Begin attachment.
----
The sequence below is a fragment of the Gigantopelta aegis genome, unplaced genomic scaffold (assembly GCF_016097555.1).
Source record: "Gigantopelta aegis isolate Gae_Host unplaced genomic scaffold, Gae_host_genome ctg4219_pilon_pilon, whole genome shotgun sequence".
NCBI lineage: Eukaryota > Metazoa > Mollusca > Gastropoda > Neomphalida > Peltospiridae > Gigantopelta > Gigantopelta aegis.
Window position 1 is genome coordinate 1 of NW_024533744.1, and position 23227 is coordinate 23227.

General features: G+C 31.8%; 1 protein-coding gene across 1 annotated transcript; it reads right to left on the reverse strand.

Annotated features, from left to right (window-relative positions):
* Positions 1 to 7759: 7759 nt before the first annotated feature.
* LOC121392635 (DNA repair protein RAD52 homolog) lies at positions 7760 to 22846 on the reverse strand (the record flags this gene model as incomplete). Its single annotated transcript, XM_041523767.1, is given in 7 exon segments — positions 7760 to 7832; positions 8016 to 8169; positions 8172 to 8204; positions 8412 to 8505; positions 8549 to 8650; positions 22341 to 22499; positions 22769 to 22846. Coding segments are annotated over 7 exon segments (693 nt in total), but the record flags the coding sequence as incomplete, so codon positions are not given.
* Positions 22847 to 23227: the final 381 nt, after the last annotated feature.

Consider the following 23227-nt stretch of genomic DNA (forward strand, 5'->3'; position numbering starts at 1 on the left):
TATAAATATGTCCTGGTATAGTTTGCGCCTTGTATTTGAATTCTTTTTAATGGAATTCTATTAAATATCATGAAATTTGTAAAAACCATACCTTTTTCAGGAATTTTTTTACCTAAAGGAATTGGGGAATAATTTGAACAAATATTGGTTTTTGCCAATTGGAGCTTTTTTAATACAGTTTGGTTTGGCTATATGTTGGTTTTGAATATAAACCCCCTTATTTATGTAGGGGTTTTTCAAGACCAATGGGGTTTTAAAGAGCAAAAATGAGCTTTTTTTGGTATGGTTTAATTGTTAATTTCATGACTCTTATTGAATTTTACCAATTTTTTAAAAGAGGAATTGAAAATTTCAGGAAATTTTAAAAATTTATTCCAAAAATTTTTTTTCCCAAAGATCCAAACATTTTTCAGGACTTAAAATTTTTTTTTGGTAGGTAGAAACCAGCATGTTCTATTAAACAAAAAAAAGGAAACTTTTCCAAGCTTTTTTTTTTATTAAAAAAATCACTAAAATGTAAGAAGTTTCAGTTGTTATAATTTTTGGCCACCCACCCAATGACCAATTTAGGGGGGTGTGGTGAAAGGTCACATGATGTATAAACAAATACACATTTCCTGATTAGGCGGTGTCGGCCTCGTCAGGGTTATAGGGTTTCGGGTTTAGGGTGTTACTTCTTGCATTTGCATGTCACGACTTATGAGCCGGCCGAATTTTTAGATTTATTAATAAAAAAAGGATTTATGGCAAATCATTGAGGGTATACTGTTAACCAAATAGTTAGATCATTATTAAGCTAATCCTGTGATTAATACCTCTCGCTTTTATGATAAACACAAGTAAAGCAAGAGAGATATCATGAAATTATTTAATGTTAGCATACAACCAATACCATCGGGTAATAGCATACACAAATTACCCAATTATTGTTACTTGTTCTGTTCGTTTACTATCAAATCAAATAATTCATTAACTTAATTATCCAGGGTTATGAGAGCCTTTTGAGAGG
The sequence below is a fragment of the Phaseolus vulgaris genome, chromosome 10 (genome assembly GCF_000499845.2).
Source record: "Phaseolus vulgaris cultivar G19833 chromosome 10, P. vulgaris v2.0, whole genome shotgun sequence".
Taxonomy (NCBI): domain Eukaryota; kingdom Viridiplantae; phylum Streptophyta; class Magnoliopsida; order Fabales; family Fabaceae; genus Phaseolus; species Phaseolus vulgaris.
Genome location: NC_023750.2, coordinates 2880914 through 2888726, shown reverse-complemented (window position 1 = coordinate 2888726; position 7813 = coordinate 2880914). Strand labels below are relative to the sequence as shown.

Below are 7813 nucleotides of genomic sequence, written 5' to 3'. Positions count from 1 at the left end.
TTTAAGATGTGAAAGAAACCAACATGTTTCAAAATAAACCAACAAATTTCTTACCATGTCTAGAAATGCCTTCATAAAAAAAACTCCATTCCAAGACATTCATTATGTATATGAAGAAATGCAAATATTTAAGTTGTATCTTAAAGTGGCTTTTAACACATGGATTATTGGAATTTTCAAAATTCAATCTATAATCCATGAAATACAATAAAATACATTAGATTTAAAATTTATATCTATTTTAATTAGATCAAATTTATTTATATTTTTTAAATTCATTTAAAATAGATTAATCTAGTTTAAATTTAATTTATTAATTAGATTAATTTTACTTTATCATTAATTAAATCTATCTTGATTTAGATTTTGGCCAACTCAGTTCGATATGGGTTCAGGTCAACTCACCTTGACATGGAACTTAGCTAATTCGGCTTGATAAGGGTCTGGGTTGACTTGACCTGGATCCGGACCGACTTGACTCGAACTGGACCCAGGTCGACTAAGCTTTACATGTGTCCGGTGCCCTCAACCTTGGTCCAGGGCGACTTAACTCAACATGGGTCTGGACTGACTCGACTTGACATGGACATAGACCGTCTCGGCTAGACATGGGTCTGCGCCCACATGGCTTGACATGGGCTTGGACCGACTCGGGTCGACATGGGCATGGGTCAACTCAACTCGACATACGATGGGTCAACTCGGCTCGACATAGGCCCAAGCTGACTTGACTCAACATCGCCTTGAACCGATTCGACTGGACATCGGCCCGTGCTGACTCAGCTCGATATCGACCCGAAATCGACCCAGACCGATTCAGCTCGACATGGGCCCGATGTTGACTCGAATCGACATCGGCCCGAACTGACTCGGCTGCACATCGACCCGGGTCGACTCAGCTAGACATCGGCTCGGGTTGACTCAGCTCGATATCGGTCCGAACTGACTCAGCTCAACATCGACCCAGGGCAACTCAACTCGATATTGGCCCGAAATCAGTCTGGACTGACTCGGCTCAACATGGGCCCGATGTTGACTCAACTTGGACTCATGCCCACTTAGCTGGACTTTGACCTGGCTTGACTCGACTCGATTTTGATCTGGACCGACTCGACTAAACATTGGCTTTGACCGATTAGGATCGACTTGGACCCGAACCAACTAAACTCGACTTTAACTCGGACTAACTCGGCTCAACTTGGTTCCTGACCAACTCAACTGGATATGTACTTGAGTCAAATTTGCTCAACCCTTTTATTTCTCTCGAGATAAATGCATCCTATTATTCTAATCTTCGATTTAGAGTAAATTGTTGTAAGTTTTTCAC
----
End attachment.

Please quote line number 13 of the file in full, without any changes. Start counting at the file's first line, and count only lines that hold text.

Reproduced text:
Source record: "Phaseolus vulgaris cultivar G19833 chromosome 10, P. vulgaris v2.0, whole genome shotgun sequence".